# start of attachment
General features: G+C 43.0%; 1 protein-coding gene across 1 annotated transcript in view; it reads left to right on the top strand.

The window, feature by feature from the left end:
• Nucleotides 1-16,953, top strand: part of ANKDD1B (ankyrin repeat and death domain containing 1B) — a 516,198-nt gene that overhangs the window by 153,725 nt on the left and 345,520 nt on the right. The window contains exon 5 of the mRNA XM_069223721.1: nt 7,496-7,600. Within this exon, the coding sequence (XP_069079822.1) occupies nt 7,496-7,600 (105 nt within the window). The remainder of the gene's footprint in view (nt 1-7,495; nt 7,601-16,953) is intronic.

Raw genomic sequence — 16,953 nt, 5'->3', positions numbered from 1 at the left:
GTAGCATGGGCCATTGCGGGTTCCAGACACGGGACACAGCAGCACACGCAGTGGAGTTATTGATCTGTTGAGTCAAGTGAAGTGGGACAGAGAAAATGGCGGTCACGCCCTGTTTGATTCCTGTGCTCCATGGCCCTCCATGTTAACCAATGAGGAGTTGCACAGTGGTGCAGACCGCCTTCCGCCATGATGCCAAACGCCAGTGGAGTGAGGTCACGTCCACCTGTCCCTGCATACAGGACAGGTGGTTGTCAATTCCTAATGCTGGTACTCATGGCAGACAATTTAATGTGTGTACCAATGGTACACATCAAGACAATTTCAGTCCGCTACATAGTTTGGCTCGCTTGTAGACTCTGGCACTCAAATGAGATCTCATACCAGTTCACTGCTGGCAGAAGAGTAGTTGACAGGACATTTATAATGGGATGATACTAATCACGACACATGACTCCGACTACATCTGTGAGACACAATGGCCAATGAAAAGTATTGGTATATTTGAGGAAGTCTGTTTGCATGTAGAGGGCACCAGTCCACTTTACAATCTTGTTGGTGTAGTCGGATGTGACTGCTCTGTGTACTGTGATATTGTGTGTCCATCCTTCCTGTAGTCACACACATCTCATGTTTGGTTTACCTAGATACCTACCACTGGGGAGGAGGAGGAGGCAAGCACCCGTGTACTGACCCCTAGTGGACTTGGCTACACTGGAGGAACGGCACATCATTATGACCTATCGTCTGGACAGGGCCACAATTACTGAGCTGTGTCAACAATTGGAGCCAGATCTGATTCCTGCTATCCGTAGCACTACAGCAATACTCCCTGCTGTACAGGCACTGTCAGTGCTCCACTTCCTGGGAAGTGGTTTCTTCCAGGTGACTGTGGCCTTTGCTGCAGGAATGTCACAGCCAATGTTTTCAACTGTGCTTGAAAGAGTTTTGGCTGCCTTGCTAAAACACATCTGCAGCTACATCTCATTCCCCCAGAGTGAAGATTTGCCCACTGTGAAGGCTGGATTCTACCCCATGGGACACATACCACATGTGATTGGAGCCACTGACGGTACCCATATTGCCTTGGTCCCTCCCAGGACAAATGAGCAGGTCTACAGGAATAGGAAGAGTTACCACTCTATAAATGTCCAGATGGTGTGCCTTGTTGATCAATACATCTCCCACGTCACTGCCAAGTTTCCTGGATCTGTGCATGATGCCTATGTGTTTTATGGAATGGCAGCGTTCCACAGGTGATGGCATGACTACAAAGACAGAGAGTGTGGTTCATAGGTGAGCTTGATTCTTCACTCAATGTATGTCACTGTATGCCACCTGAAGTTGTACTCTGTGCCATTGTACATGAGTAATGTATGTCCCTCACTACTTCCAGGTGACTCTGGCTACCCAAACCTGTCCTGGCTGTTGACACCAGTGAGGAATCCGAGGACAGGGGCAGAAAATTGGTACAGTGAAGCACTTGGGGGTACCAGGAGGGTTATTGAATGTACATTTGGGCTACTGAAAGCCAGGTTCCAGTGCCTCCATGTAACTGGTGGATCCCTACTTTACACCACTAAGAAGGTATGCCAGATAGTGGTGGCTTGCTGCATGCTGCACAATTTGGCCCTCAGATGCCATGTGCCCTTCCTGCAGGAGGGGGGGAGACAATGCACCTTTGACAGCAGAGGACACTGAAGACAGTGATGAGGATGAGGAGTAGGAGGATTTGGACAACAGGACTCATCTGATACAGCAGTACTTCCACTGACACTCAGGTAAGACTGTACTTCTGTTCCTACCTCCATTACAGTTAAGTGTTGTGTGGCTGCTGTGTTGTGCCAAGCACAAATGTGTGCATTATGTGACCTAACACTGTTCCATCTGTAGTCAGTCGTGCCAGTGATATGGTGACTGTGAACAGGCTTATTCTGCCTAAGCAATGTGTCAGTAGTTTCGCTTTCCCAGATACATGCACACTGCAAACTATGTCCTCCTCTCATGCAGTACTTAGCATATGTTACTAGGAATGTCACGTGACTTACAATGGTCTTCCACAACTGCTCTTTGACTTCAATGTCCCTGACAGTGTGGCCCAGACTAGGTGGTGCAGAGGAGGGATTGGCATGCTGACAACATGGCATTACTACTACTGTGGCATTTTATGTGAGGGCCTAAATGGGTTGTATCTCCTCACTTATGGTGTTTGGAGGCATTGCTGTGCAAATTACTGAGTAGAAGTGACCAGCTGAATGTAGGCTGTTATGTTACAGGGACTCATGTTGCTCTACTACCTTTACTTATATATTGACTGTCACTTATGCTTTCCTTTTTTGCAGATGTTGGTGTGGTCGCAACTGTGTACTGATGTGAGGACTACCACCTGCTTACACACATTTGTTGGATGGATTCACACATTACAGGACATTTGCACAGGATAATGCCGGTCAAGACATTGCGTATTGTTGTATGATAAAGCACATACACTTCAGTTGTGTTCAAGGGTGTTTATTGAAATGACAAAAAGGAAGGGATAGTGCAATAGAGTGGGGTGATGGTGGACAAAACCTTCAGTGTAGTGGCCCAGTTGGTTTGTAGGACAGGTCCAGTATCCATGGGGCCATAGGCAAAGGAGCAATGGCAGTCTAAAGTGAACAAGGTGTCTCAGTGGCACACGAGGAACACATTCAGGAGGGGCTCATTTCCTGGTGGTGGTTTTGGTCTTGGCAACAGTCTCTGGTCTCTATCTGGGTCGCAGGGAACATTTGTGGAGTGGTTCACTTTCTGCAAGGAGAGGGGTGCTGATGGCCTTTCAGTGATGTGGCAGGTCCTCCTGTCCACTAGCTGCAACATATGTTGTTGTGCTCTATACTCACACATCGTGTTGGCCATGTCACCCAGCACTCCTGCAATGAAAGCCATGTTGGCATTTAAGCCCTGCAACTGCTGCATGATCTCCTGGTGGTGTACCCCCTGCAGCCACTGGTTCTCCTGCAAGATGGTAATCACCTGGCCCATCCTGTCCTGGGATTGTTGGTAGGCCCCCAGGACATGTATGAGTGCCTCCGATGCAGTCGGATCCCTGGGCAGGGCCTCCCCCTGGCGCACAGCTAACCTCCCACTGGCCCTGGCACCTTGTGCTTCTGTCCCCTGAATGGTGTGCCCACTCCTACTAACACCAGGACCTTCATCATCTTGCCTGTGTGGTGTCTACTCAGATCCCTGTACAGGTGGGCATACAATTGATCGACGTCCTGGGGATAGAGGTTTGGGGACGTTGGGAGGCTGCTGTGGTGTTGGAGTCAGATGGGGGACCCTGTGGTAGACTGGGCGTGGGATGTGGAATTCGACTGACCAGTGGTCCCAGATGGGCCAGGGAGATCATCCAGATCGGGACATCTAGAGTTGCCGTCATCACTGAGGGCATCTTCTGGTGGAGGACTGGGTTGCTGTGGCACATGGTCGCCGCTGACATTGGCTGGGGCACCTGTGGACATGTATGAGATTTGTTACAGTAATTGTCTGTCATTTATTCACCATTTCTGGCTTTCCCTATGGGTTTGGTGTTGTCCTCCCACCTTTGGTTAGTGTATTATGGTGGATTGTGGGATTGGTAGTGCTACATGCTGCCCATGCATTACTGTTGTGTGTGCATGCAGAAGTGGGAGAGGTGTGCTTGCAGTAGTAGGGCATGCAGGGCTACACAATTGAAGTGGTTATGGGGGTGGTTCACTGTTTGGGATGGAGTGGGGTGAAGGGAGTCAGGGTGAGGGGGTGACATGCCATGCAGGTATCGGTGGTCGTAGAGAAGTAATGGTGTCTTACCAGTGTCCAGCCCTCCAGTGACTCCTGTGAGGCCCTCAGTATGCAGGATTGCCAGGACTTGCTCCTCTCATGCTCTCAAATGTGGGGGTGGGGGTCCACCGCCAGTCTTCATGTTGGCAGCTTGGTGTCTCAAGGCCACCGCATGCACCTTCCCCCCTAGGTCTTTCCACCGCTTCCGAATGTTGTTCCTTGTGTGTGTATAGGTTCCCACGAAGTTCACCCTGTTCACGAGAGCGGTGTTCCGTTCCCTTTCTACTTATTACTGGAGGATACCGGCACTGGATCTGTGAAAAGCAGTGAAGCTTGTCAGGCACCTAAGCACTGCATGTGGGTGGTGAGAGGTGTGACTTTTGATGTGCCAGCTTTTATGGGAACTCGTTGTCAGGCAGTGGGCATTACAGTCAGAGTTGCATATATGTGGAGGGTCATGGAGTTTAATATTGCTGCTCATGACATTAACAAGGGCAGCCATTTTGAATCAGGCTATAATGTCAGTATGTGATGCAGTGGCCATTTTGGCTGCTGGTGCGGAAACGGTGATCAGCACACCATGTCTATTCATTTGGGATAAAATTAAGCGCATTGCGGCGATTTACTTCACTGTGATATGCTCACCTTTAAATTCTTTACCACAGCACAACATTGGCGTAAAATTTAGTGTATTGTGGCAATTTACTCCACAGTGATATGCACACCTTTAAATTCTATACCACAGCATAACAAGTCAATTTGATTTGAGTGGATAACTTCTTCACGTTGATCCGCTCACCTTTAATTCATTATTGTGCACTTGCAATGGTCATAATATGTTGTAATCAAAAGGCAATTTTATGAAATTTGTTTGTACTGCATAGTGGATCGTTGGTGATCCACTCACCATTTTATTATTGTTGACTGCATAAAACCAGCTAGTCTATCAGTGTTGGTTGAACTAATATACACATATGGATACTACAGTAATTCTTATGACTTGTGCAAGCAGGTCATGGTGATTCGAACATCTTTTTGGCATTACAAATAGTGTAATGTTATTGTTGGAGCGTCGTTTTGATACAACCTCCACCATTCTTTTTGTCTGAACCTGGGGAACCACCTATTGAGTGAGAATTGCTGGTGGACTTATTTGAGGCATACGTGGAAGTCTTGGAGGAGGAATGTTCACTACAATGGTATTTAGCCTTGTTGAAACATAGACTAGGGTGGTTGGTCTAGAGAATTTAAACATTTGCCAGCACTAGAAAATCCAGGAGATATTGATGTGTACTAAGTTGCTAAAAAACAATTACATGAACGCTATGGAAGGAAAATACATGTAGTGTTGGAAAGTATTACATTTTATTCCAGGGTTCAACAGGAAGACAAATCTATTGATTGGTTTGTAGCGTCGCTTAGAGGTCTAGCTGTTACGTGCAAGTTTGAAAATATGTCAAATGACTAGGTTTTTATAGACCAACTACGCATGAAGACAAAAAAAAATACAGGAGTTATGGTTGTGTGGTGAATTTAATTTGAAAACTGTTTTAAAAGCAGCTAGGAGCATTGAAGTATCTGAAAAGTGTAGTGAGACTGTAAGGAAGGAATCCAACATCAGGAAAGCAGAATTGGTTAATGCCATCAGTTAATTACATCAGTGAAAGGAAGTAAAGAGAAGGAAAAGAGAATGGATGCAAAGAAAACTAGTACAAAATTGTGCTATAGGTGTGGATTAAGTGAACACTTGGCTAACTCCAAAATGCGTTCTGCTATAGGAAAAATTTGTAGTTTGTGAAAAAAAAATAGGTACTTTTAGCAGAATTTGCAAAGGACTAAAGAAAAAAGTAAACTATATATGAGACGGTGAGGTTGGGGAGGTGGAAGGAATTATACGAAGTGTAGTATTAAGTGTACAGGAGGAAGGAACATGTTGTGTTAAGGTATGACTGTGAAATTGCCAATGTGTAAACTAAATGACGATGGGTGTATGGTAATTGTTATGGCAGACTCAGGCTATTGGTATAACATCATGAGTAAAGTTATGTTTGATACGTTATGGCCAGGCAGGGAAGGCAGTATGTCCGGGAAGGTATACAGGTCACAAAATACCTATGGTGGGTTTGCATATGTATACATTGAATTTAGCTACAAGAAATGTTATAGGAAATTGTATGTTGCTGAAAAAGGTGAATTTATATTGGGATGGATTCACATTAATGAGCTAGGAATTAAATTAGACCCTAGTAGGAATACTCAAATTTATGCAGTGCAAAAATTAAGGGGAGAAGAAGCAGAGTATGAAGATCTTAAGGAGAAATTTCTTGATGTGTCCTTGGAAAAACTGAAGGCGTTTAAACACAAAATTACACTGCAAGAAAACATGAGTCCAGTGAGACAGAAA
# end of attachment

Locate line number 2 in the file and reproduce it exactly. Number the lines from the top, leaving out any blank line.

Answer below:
The window, feature by feature from the left end: